We have been receiving great feedback about our online lessons on Zoom! We are keen to make sure that all our students are continuing to make progress despite this difficult period! It is so reassuring to know that our students feel like they are able to structure their work from home and use their time productively. We are extremely pleased to be supporting parents and students during the lock down!
“As my son is staying at home during lock down, he is doing online classes with Ruby teacher for science. These classes have been a huge help because all the topics are covered. He has a very dedicated teacher. I highly recommend Ruby teacher”- Mrs Suganya Sivappriyan – Parent of a Year 10 science student”
“As a working parent, one thing that concerned me gravely was my children’s progress during lock down. Ruby’s home learning took that worry away! Ruby wasted no time in starting online learning to minimise the loss of learning. My children have separate timetables, weekly online learning sessions, home work with marking schemes and feedback given to them time to time to help them improve. During this pandemic, I am glad that my children have had the secure routine and ongoing learning” – Ketti Panesar – Parent of a Year5 (11+) and Year 9 students
“The online sessions are extremely helpful and convenient. It helped me to develop my chemistry and maths skills in a comfortable environment. The quality of online learning in these sessions is great and maintained well 👍. I would highly recommend Ruby’s Tuition.” Fathima – A level maths and chemistry student
“It has been really useful that Ruby has started to do virtual tuition session. It has brought back structure to the kids’ home learning, without this, the kids’ effort over the past year would have been lost. Very grateful that Ruby could get the sessions up and running so fast.”- Samia Kamran, Year2 & Year 5 ( 11+) students’ mum
” Hi Ruby, just to say today’s session was very good and there was a lot of interaction between the tutor and students” – Mr Islam – year 4 student’s dad
“I would like to thank Ruby and the team for finding the best way to teach both my sons through online during this horrible event. My children are up to date with their studies. I would highly recommend Ruby’s tuition.”- Dinushi Ranasingha – Parent of Year 3 and Year 5 ( 11+) students
“Thanks to Miss Ruby for helping my child through online teaching during this unexpected situation. It was a good start for learning from home.” – Mrs Murugananthan, Year2 student’s mum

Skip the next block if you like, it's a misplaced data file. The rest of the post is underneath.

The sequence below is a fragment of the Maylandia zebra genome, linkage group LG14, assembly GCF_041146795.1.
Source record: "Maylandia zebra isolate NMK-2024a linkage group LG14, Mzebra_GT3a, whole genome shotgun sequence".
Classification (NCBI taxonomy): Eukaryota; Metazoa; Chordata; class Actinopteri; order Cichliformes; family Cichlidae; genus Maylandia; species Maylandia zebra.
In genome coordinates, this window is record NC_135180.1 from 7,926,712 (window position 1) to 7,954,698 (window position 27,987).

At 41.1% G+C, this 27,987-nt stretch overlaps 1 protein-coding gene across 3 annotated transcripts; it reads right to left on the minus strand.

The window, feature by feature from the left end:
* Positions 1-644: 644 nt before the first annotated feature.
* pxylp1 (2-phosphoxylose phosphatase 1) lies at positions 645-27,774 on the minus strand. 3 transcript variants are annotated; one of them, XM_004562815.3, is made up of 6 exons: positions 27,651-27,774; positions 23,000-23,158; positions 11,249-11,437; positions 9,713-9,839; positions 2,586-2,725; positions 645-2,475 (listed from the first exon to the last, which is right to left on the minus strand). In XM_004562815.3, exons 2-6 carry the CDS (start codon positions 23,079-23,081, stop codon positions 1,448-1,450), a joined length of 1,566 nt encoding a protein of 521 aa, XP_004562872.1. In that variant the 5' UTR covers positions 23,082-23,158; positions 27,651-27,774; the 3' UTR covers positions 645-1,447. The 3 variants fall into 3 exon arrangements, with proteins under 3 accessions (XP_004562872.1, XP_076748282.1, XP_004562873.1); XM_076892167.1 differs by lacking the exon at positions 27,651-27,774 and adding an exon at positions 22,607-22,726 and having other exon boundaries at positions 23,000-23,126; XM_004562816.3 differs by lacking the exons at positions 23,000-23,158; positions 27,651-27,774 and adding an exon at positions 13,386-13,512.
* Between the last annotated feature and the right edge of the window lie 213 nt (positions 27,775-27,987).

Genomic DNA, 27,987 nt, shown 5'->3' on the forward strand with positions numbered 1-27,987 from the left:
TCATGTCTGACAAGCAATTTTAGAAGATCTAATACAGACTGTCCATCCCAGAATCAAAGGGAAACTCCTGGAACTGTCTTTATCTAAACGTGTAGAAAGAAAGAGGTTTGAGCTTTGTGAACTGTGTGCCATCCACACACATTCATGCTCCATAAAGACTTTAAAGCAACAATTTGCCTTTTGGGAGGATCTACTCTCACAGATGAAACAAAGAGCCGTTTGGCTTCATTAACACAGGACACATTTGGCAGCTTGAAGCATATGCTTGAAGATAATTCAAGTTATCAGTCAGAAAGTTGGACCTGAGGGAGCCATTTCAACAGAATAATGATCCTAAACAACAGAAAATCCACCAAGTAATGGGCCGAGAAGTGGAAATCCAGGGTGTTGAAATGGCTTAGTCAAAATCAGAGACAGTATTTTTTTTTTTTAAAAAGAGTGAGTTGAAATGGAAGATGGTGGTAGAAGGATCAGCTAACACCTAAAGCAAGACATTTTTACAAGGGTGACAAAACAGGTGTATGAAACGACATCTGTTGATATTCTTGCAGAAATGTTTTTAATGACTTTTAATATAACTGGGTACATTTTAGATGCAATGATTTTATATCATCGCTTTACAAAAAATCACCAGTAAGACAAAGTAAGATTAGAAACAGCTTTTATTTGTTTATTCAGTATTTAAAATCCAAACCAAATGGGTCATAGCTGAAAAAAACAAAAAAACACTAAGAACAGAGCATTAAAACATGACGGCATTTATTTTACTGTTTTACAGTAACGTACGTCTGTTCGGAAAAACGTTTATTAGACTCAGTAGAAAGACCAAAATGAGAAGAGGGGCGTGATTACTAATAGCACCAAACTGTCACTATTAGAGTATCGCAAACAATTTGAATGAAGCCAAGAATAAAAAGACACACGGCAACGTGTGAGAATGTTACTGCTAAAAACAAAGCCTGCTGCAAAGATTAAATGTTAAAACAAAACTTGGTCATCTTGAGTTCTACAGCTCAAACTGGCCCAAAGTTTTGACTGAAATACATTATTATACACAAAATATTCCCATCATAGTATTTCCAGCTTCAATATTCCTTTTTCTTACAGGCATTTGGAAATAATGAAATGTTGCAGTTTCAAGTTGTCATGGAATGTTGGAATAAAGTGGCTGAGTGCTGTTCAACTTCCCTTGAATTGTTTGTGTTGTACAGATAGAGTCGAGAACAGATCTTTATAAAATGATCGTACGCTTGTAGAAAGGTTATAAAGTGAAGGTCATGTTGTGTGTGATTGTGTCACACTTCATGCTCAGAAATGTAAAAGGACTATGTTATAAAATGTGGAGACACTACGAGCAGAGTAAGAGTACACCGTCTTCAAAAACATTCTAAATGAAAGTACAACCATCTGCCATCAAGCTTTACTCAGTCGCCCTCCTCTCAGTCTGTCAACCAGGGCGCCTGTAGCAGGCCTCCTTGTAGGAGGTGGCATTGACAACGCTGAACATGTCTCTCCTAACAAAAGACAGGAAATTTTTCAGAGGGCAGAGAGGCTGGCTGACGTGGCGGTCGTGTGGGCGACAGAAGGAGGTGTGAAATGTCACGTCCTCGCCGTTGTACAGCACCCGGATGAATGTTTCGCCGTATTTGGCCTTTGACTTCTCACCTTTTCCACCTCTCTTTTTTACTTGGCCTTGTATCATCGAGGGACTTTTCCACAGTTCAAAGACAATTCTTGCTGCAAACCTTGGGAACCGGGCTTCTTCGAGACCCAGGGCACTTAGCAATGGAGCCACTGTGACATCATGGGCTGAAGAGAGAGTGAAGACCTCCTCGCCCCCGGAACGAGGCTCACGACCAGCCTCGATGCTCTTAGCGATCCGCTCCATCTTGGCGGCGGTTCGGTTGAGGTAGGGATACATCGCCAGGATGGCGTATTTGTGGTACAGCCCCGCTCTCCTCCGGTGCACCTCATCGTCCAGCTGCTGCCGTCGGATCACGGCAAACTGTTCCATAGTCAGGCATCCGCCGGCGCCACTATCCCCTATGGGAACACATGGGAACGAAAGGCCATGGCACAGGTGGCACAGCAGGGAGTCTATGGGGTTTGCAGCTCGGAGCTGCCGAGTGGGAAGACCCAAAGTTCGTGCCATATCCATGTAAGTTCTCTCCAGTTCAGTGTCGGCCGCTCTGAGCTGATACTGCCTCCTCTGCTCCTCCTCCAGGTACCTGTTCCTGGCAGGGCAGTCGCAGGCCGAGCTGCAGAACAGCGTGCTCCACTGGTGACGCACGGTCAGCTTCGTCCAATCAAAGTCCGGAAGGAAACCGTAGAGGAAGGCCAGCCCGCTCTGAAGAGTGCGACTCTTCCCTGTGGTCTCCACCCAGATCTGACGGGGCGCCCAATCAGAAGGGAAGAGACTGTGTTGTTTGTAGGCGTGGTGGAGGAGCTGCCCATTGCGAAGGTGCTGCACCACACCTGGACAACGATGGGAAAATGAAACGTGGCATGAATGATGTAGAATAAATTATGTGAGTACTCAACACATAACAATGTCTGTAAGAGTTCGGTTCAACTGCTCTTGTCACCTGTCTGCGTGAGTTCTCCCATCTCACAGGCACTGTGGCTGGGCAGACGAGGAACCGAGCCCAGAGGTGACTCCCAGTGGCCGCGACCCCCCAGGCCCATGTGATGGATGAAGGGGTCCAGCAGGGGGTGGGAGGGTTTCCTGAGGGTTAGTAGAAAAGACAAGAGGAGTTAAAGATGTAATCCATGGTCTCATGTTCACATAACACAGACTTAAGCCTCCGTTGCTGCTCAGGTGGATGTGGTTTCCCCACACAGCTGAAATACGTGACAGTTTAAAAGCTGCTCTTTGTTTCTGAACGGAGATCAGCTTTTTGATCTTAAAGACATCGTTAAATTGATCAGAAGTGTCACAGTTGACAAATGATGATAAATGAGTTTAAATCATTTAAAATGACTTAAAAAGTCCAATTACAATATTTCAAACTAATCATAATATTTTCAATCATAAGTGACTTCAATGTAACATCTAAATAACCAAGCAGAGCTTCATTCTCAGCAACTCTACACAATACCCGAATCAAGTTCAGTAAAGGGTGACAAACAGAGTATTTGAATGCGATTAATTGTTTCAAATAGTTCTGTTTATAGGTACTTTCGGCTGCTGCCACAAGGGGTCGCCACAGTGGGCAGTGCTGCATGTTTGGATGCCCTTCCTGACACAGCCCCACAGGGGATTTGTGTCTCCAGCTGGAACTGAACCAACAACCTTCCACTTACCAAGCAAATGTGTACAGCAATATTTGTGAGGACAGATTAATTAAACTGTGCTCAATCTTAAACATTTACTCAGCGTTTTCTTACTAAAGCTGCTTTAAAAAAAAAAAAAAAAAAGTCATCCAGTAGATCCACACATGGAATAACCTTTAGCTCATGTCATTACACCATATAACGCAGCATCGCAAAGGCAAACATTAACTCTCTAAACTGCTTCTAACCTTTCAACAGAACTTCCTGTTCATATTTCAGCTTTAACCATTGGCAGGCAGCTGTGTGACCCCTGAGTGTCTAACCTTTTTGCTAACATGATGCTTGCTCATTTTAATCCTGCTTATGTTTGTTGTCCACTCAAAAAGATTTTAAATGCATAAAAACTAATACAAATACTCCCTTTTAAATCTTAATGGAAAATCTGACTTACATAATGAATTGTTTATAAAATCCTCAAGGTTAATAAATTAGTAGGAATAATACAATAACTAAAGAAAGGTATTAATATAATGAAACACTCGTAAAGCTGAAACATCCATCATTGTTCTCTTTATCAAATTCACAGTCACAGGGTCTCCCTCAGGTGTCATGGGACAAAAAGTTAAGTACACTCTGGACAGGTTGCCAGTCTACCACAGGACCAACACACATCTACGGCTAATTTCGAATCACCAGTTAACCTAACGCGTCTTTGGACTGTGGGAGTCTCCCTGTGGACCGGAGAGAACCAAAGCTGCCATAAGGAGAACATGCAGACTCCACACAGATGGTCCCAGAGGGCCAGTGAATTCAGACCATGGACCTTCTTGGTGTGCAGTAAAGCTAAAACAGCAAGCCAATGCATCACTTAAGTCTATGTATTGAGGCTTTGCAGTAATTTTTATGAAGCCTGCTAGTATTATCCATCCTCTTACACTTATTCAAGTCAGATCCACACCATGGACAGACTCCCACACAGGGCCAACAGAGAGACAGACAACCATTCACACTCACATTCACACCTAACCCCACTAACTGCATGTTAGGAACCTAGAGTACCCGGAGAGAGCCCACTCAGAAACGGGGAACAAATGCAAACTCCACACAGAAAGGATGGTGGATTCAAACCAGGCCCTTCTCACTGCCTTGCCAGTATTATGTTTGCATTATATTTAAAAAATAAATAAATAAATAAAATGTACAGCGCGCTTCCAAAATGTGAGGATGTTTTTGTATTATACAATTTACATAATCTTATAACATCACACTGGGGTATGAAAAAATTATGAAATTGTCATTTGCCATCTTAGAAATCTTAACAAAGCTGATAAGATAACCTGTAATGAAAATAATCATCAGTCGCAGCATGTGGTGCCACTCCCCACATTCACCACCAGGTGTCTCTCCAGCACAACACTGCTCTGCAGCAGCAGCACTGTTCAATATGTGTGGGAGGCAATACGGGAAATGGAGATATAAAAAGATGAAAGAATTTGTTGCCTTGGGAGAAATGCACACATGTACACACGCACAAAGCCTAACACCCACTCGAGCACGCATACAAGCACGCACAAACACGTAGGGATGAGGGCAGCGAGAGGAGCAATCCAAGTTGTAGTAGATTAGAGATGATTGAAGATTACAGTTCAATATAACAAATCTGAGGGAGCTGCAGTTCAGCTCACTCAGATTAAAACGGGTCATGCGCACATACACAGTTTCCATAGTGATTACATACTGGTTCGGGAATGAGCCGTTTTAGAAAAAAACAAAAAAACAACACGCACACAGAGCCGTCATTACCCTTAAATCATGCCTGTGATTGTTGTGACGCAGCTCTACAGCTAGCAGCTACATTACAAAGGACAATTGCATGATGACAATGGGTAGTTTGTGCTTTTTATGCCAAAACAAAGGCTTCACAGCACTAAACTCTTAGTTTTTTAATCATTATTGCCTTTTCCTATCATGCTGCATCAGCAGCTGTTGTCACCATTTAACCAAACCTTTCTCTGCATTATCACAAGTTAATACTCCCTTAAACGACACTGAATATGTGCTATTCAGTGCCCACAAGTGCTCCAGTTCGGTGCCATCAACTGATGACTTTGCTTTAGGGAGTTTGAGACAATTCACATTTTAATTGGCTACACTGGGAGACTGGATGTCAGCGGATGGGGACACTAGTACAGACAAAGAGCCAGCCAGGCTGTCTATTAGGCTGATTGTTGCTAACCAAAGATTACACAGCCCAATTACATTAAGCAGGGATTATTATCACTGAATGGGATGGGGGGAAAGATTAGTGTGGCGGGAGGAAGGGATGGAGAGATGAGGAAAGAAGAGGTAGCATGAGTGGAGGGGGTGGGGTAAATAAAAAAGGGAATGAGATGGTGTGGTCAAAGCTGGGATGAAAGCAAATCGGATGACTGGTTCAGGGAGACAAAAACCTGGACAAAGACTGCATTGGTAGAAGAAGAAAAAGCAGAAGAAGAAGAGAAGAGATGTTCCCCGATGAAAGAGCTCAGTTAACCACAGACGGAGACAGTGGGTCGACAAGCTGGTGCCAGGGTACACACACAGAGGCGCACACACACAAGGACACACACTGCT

We have noticed that our students find comparison questions most unnerving in their English Language & Literature exam. In order to produce a successful response to this question students require a clear structure that outlines their argument, perceptive analysis, and relevant quotations. In this series guide, we will offer multiple examples of how to demonstrate a detailed understanding between the two writer’s ideas.
In Paper 2 Question 4 for AQA & Question 7 for Edexcel, is the highest marked question in both papers, we advise students to practise answering this question in an appropriate timed condition. E.g for a 16-mark question, allow 20 minutes. If you struggle with timing, try answering this question first in the exam, then the longest and scariest question will be completed, and you can focus on answering the rest of the questions in the paper.
Q4. For this question, you need to refer to the whole of Source A, together with the whole of Source B.
Compare how the writers convey their different perspectives ( = opinion / idea / attitude) on surfing.
In your answer, you could:
STEP A– Your first point of contact should be to refer back to both sources and create a general list of the author’s perspective on the subject (surfing):
SOURCE A – Mike Doyle’s Opinion (1993)
|SOURCE B – Isabella Bird’s Opinion (1875)|
STEP B -Then you can address the methods each author uses. At this stage it is helpful to look for linguistic devices one or both authors use as you can draw comparisons from these.
SOURCE A – Mike Doyle’s Methods (1993)
SOURCE B – Isabella Bird’s Methods (1875)
STEP C: Finally select relevant quotations to support your findings.
|SOURCE A – Mike Doyle’s Quote (1993)||SOURCE B – Isabella Bird’s Quote (1875)|
Once you have completed steps A-C you will need to bring your points together in a structured argument. For this question, we suggest picking 3 of your favourite points. By ‘favourite’ we mean the points that show clear comparisons/similarities and those that you can write the most word analysis. It is your analysis and use of subject terminology for this particular question that will reward you with the highest mark within that grade bracket.
PEE Colour Code:
It is evident from these extracts that the writers in both source A and B use figurative language to describe the surfers in a complimentary manner. For example, in Source A Mike Doyle uses a metaphor to describe the surfers as “bronzed gods, all in incredibly good shape, happier and healthier than anybody I’d ever seen.” The denotations of “bronzed” as an indication of golden skin together with the denotations of “god” as a superior figure, suggests to the reader that surfers are both powerful and beautiful. The alliteration that appears in “happier and healthier,” captures Doyle’s joyous mood and emphasises his admiring attitude towards the surfer’s impeccably toned bodies.